Earlier this month, Attorney General Cuomo announced sweeping reforms to end the manipulation of reimbursement rates at the expense of patients across the country. After a year-long investigation revealed that the health insurance industry relied on a defective database to set rates, Cuomo reached groundbreaking agreements with UnitedHealth Group Inc. (“UnitedHealth”) (NYSE: UNH), the owner of the Ingenix database and the second-largest insurer in the country, along with Aetna (NYSE: AET), the nation’s third-largest health insurer. After those initial agreements, Cuomo brought his reform efforts to Upstate New York, securing agreements with the Schenectady-based MVP Health Care/Preferred Care as well as Independent Health and HealthNow, both Buffalo-based insurers.

Attorney General Cuomo’s investigation concerned allegations that as a subsidiary of UnitedHealth, Ingenix had a vested interest in helping set rates low, so companies could underpay patients for out-of-network services. The investigation revealed that the database intentionally skewed “usual and customary” rates downward through faulty data collection, poor pooling procedures, and the lack of audits, meaning consumers were forced to pay more than they should have. The investigation found the rate of underpayment by insurers ranged from ten to twenty-eight percent for various medical services across the state. The Attorney General found that having a health insurer determine the “usual and customary” rate - a large portion of which the insurer then reimburses - creates an incentive for the insurer to manipulate the rate downward. The establishment of a new database, independently owned and operated by a nonprofit organization, is designed to remove this conflict of interest.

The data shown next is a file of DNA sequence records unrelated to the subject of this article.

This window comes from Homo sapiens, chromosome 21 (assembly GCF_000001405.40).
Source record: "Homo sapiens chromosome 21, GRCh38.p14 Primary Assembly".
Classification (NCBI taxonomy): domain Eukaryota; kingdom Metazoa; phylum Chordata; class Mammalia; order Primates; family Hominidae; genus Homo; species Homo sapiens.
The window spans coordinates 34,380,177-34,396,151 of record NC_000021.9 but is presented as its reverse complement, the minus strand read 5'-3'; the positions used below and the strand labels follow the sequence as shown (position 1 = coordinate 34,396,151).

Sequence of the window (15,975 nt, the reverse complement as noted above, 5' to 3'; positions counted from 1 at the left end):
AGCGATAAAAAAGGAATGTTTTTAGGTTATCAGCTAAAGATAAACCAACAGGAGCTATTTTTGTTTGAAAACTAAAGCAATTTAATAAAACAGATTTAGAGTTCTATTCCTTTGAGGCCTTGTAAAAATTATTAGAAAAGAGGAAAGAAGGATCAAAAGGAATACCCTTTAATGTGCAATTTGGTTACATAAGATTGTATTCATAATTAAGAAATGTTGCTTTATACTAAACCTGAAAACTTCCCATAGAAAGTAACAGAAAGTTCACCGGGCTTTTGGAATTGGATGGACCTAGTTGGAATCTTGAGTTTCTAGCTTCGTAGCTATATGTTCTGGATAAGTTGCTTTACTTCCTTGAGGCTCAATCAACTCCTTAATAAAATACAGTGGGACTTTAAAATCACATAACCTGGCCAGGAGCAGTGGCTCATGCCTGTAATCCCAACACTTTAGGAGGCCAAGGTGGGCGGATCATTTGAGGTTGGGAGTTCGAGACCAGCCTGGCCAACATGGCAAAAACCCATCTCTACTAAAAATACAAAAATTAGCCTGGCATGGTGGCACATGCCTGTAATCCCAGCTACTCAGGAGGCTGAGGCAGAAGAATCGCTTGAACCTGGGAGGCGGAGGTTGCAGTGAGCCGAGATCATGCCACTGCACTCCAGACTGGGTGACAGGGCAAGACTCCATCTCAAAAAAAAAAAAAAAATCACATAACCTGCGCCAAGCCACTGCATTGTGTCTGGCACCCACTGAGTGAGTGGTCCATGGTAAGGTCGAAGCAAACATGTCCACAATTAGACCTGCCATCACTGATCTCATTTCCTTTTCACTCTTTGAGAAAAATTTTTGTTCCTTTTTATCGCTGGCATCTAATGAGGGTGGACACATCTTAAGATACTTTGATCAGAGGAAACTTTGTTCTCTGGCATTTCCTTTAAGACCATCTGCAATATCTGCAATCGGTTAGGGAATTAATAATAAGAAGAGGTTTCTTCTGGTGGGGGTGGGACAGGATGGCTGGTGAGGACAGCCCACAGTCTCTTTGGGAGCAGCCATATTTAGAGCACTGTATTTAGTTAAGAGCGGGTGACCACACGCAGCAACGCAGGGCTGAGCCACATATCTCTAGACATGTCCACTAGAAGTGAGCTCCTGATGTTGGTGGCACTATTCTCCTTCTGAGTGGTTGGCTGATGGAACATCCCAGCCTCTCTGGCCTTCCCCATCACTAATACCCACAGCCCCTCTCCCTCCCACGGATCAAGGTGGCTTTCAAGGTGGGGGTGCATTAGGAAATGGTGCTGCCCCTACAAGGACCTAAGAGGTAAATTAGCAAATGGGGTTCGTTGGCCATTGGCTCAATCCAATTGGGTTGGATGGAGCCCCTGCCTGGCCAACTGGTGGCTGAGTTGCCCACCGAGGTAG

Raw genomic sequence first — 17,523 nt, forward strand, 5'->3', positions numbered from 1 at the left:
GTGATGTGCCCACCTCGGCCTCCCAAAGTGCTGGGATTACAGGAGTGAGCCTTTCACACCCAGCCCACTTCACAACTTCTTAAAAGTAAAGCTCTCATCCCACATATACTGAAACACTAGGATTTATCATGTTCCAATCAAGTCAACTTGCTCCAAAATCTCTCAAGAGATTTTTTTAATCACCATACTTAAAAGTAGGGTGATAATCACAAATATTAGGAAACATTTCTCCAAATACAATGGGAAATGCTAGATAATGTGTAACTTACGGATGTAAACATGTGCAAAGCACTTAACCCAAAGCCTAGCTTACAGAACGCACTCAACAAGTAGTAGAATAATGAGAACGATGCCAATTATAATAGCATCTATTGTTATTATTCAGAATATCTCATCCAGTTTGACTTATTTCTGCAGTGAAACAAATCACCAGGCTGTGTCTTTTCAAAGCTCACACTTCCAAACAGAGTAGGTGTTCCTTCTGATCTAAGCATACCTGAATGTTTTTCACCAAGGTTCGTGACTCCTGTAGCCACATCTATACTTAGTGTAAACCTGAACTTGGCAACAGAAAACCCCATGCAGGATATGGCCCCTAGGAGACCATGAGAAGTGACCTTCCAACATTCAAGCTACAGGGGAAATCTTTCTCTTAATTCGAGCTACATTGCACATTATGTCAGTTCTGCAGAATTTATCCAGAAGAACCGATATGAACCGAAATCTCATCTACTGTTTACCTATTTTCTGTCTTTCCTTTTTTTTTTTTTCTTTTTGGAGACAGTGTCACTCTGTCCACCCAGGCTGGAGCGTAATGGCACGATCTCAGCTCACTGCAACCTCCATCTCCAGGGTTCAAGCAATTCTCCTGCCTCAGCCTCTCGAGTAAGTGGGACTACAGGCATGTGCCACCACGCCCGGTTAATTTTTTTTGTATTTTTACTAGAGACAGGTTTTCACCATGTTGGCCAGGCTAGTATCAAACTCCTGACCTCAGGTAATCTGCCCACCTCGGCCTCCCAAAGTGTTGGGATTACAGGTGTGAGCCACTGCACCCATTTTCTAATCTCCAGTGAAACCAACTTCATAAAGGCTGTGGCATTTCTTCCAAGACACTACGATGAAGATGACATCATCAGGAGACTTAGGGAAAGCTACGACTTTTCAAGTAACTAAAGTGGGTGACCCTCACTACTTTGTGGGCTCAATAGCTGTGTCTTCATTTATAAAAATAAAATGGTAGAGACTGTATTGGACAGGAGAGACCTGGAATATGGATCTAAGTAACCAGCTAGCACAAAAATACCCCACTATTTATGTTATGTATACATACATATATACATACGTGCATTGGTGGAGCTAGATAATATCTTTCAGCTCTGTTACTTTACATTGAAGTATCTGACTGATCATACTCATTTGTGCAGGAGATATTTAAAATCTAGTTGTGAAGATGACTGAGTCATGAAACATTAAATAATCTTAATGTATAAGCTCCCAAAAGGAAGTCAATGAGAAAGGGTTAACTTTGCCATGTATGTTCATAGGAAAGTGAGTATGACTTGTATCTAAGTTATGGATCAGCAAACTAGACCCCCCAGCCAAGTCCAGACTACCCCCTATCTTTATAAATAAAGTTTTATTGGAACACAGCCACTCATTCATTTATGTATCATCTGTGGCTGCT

Under the agreement secured with UnitedHealth, the database of billing information operated by Ingenix will close. UnitedHealth also agreed to pay $50 million to a qualified nonprofit organization that will establish a new, independent database to help determine fair out-of-network reimbursement rates for consumers throughout the United States. Cuomo’s agreement with Aetna, which will also end their relationship with Ingenix, secured another $20 million for the database.

Today’s agreement with CIGNA, which insures 12 million people nationwide, brings the total dollar amount to $80 million. Under the terms of the agreement: